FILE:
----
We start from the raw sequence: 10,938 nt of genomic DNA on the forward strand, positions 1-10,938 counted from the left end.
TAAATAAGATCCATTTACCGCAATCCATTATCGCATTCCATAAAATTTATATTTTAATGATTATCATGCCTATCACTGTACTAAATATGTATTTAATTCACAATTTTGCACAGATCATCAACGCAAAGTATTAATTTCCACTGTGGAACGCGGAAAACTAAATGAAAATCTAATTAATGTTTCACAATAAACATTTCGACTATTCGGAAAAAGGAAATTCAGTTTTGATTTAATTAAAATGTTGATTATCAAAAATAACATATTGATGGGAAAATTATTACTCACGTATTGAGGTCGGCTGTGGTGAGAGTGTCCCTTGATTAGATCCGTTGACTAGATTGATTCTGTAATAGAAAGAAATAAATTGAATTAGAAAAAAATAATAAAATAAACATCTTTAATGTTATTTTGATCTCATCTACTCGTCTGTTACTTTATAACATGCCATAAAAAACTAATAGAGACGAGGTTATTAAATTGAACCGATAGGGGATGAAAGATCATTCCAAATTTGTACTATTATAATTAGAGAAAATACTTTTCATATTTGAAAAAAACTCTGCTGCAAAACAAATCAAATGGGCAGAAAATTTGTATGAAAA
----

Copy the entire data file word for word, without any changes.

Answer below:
We start from the raw sequence: 10,938 nt of genomic DNA on the forward strand, positions 1-10,938 counted from the left end.
TAAATAAGATCCATTTACCGCAATCCATTATCGCATTCCATAAAATTTATATTTTAATGATTATCATGCCTATCACTGTACTAAATATGTATTTAATTCACAATTTTGCACAGATCATCAACGCAAAGTATTAATTTCCACTGTGGAACGCGGAAAACTAAATGAAAATCTAATTAATGTTTCACAATAAACATTTCGACTATTCGGAAAAAGGAAATTCAGTTTTGATTTAATTAAAATGTTGATTATCAAAAATAACATATTGATGGGAAAATTATTACTCACGTATTGAGGTCGGCTGTGGTGAGAGTGTCCCTTGATTAGATCCGTTGACTAGATTGATTCTGTAATAGAAAGAAATAAATTGAATTAGAAAAAAATAATAAAATAAACATCTTTAATGTTATTTTGATCTCATCTACTCGTCTGTTACTTTATAACATGCCATAAAAAACTAATAGAGACGAGGTTATTAAATTGAACCGATAGGGGATGAAAGATCATTCCAAATTTGTACTATTATAATTAGAGAAAATACTTTTCATATTTGAAAAAAACTCTGCTGCAAAACAAATCAAATGGGCAGAAAATTTGTATGAAAA